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This post is part of my Today I learned series in which I share all my web development learnings.

I love smart CSS tricks! Today, I read "Restricting a (pseudo) element to its parent’s border-box" written by Ana Tudor. And while this article includes all the CSS magic, you may know Ana for it, also brought up a tiny CSS detail I wasn't aware of.

Before going into it, let's look into the CSS box-model for a minute. The CSS box-model defines several element areas and how they're laid out. There are the content-box, padding-box, and border-box and you can look at them in your developer tools of choice.

box-model in Chrome devtools showing content-box, padding-box, and border-box

It's essential to know about the box-model when you want to lay out a website. But it's critical to understand when you want to create advanced CSS backgrounds like Ana describes in her article.

Thanks to the three box-model areas, you can apply three different CSS backgrounds to the same element without adding additional markup.

The following CSS...

.someManyGradients {
  // more stuff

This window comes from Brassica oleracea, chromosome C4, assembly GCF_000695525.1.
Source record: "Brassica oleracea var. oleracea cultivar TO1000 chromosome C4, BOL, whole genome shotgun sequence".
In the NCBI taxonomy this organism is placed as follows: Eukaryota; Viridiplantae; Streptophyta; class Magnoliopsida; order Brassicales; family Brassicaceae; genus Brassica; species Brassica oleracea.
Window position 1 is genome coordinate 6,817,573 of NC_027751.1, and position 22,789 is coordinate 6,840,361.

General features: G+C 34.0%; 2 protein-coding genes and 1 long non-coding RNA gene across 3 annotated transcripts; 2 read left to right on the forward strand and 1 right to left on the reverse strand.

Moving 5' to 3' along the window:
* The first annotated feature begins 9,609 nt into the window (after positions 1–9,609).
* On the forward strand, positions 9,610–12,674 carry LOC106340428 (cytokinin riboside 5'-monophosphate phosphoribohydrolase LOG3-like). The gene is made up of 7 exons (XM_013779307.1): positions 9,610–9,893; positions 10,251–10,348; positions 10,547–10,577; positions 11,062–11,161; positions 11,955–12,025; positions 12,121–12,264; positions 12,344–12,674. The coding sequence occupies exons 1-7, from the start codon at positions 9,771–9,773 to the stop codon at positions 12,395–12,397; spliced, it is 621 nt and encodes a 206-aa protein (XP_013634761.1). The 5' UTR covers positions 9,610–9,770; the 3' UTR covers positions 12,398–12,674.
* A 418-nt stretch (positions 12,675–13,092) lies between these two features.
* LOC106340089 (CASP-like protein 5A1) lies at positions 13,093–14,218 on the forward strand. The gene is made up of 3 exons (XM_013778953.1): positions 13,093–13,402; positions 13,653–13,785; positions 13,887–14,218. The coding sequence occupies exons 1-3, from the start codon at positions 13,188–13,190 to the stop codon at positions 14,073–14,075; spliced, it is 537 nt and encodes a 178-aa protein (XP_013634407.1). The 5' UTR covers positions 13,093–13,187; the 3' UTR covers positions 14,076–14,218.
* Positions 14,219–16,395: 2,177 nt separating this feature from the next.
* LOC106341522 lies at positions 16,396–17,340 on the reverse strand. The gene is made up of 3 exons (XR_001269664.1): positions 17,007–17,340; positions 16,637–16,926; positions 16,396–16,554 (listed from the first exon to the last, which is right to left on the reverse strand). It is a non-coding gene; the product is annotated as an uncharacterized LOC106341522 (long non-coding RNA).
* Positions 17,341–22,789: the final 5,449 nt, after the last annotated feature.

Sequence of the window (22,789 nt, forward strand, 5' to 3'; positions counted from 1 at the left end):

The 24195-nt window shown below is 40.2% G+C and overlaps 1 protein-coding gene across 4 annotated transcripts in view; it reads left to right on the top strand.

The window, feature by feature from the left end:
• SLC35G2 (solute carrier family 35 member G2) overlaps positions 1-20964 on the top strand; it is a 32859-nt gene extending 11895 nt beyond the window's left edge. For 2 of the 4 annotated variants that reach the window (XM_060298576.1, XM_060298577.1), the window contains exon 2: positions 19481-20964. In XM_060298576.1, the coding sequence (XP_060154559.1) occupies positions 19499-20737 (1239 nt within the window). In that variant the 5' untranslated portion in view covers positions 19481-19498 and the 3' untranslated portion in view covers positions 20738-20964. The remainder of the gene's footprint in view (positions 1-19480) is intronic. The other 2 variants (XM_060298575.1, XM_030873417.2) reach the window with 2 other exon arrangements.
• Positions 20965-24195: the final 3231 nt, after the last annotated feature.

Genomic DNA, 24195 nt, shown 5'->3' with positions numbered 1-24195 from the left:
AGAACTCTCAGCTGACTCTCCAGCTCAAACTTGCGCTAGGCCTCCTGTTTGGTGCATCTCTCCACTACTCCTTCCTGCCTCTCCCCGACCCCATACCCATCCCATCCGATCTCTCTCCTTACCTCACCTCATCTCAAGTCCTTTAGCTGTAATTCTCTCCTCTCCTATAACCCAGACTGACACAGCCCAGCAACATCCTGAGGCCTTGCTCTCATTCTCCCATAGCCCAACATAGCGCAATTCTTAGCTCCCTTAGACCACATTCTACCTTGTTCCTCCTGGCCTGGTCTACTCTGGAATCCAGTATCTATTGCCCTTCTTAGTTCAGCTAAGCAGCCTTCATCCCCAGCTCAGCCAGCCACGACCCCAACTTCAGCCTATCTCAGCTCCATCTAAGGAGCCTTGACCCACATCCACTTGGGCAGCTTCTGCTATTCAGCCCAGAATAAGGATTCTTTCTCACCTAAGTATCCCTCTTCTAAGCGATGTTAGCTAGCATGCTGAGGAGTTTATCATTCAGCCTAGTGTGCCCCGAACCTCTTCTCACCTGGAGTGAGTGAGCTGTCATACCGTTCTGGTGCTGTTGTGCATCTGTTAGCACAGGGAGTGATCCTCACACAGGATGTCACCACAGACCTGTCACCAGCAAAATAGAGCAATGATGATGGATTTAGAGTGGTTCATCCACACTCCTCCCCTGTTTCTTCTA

background:
    linear-gradient(90deg, #F2BC1B, #B27C00) content-box,
    linear-gradient(#f1f1f1, #ccc) padding-box,
    linear-gradient(-90deg, #8C142A, #5C0000) border-box;
}

... lets you style single elements with several gradients. 🎉

an element using three different gradients thanks to the box-model

If you want to learn more about this technique, you can also have a look at this article in which I explain a specific element on CSSTricks this in detail.

But what happens when you have elements that overflow (let's say with absolute positioning) and you want to make them fit right into the pretty gradient-element?

Visualization showing that overflow: hidden hides everything outside of the padding-box

It turns out that the flowing element can not going over the red border. The CSS Overflow spec defines this behavior:

This value indicates that the box’s content is clipped to its padding box [...]

This is very surprising because I expected that the inner element would cover the red border-box, too.

If you want to learn how to come around this behavior, have a look at Ana's article or if you want to play around with the included example element you can find it on CodePen.

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About Stefan Judis

Frontend nerd with over ten years of experience, freelance dev, "Today I Learned" blogger, conference speaker, and Open Source maintainer.

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